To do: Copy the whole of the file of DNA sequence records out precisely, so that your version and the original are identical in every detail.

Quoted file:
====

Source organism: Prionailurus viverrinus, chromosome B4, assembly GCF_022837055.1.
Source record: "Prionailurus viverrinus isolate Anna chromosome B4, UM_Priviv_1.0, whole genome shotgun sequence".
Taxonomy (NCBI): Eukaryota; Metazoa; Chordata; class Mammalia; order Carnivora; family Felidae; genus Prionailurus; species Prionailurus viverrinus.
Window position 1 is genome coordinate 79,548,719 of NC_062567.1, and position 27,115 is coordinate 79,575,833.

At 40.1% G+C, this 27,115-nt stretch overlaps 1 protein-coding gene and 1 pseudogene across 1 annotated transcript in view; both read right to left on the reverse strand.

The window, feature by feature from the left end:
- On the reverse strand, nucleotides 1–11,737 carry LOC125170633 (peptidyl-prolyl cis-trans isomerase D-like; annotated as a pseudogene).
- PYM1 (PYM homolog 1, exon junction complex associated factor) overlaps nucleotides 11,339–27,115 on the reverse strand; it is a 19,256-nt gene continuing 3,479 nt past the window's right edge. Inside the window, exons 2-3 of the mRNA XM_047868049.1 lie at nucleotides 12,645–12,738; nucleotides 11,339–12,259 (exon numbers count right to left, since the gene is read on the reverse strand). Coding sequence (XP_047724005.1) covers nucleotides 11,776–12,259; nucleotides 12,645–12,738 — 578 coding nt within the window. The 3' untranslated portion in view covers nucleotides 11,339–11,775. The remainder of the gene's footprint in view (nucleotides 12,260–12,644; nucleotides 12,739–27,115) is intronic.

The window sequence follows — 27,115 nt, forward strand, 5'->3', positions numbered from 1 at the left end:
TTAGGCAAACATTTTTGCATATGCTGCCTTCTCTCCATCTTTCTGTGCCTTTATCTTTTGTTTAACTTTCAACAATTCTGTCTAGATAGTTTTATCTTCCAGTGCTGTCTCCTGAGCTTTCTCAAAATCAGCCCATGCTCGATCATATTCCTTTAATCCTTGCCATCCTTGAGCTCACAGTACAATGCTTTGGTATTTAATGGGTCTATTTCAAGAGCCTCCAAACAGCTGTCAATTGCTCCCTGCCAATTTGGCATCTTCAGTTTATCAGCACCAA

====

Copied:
Source organism: Prionailurus viverrinus, chromosome B4, assembly GCF_022837055.1.
Source record: "Prionailurus viverrinus isolate Anna chromosome B4, UM_Priviv_1.0, whole genome shotgun sequence".
Taxonomy (NCBI): Eukaryota; Metazoa; Chordata; class Mammalia; order Carnivora; family Felidae; genus Prionailurus; species Prionailurus viverrinus.
Window position 1 is genome coordinate 79,548,719 of NC_062567.1, and position 27,115 is coordinate 79,575,833.

At 40.1% G+C, this 27,115-nt stretch overlaps 1 protein-coding gene and 1 pseudogene across 1 annotated transcript in view; both read right to left on the reverse strand.

The window, feature by feature from the left end:
- On the reverse strand, nucleotides 1–11,737 carry LOC125170633 (peptidyl-prolyl cis-trans isomerase D-like; annotated as a pseudogene).
- PYM1 (PYM homolog 1, exon junction complex associated factor) overlaps nucleotides 11,339–27,115 on the reverse strand; it is a 19,256-nt gene continuing 3,479 nt past the window's right edge. Inside the window, exons 2-3 of the mRNA XM_047868049.1 lie at nucleotides 12,645–12,738; nucleotides 11,339–12,259 (exon numbers count right to left, since the gene is read on the reverse strand). Coding sequence (XP_047724005.1) covers nucleotides 11,776–12,259; nucleotides 12,645–12,738 — 578 coding nt within the window. The 3' untranslated portion in view covers nucleotides 11,339–11,775. The remainder of the gene's footprint in view (nucleotides 12,260–12,644; nucleotides 12,739–27,115) is intronic.

The window sequence follows — 27,115 nt, forward strand, 5'->3', positions numbered from 1 at the left end:
TTAGGCAAACATTTTTGCATATGCTGCCTTCTCTCCATCTTTCTGTGCCTTTATCTTTTGTTTAACTTTCAACAATTCTGTCTAGATAGTTTTATCTTCCAGTGCTGTCTCCTGAGCTTTCTCAAAATCAGCCCATGCTCGATCATATTCCTTTAATCCTTGCCATCCTTGAGCTCACAGTACAATGCTTTGGTATTTAATGGGTCTATTTCAAGAGCCTCCAAACAGCTGTCAATTGCTCCCTGCCAATTTGGCATCTTCAGTTTATCAGCACCAA